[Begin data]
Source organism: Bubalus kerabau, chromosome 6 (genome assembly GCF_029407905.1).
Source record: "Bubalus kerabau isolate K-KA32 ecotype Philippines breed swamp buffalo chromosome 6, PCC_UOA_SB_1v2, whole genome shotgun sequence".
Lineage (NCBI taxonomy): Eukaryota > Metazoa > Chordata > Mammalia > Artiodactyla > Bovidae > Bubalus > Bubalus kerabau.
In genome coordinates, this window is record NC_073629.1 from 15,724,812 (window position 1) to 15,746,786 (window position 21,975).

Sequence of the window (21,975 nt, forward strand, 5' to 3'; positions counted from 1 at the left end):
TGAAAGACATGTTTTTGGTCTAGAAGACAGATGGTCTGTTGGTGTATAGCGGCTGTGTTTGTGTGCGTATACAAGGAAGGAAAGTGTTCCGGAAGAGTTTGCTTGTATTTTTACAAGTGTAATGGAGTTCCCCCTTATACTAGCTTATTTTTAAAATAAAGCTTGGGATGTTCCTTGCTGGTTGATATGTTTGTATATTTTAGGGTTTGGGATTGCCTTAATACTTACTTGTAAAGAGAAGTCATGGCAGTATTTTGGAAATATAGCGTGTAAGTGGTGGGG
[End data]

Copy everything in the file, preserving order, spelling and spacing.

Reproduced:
Source organism: Bubalus kerabau, chromosome 6 (genome assembly GCF_029407905.1).
Source record: "Bubalus kerabau isolate K-KA32 ecotype Philippines breed swamp buffalo chromosome 6, PCC_UOA_SB_1v2, whole genome shotgun sequence".
Lineage (NCBI taxonomy): Eukaryota > Metazoa > Chordata > Mammalia > Artiodactyla > Bovidae > Bubalus > Bubalus kerabau.
In genome coordinates, this window is record NC_073629.1 from 15,724,812 (window position 1) to 15,746,786 (window position 21,975).

Sequence of the window (21,975 nt, forward strand, 5' to 3'; positions counted from 1 at the left end):
TGAAAGACATGTTTTTGGTCTAGAAGACAGATGGTCTGTTGGTGTATAGCGGCTGTGTTTGTGTGCGTATACAAGGAAGGAAAGTGTTCCGGAAGAGTTTGCTTGTATTTTTACAAGTGTAATGGAGTTCCCCCTTATACTAGCTTATTTTTAAAATAAAGCTTGGGATGTTCCTTGCTGGTTGATATGTTTGTATATTTTAGGGTTTGGGATTGCCTTAATACTTACTTGTAAAGAGAAGTCATGGCAGTATTTTGGAAATATAGCGTGTAAGTGGTGGGG